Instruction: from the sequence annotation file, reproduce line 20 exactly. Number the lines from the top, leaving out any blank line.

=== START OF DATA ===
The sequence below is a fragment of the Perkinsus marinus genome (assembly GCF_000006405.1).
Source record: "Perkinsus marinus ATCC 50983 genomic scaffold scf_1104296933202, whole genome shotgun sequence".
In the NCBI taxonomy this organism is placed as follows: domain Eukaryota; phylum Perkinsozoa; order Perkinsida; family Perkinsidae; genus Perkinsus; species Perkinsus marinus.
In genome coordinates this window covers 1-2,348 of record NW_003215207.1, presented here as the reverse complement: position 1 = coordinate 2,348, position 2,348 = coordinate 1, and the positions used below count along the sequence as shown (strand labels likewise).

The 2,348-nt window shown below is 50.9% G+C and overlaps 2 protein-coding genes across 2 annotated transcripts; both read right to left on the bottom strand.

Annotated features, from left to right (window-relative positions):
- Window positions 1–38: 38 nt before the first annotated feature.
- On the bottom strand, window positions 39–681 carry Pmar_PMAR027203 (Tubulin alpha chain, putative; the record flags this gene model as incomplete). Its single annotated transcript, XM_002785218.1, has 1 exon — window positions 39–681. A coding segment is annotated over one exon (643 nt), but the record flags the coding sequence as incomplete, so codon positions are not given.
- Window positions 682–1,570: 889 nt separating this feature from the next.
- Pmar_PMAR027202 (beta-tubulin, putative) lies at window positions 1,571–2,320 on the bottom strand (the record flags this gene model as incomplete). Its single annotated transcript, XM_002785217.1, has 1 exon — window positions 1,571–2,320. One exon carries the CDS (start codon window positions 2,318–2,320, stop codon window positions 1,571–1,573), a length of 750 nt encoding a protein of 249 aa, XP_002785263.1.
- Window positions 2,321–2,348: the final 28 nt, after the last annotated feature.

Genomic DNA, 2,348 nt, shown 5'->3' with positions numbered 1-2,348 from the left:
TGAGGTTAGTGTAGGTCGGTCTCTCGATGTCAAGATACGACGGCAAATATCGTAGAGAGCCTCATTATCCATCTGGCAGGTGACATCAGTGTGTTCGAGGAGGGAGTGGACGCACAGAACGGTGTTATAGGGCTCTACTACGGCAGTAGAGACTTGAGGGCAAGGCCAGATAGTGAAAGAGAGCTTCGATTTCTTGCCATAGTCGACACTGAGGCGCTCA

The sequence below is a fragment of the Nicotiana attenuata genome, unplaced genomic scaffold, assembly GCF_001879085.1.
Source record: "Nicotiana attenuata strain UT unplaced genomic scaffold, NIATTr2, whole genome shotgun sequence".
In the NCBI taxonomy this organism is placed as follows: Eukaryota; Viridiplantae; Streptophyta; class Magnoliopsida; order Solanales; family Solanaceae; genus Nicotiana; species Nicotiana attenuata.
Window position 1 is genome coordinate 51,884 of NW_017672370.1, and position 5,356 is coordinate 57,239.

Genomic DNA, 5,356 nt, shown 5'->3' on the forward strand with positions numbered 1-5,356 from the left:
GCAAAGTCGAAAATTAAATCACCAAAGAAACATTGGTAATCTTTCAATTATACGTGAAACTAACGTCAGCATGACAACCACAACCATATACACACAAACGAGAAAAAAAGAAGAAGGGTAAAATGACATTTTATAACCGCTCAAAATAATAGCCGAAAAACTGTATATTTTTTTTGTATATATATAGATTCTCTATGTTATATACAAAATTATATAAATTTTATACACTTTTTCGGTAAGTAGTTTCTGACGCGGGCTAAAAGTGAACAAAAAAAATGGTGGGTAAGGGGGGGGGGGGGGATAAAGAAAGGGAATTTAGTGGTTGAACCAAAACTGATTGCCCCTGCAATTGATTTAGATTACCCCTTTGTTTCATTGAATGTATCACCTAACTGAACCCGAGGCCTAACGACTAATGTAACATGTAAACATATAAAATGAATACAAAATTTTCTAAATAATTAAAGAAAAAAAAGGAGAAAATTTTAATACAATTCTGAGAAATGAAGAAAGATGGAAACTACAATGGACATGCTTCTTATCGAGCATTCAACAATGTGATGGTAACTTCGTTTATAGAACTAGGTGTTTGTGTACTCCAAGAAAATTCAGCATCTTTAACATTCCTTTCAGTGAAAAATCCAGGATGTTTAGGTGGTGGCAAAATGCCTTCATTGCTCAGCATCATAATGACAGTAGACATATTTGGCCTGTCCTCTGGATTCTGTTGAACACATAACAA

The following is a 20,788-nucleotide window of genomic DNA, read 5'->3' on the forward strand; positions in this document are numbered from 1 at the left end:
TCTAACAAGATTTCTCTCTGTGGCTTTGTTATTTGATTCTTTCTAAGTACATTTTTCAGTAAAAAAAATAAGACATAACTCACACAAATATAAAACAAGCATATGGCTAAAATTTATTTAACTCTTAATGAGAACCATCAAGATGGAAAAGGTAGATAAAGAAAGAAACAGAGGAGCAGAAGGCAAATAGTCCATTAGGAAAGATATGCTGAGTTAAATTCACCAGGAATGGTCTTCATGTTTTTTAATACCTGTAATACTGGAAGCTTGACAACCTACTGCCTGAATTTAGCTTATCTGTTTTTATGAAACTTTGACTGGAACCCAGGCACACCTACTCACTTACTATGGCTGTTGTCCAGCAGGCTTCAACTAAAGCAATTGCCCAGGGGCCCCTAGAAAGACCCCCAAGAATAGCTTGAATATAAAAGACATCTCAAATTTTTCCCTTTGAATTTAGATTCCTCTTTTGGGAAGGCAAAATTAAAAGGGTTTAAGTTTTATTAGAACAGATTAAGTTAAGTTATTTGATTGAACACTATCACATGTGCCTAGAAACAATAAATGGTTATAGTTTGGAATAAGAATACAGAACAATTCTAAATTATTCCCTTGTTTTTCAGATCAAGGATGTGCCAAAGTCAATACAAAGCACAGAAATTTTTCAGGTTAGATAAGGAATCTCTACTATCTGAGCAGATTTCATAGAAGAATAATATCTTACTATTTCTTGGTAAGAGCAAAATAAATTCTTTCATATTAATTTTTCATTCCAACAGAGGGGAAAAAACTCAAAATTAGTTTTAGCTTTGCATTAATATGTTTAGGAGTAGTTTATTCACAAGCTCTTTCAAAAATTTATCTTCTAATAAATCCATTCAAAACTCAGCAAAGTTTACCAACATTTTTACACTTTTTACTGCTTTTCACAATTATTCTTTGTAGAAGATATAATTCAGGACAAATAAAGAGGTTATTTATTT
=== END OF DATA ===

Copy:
The following is a 20,788-nucleotide window of genomic DNA, read 5'->3' on the forward strand; positions in this document are numbered from 1 at the left end: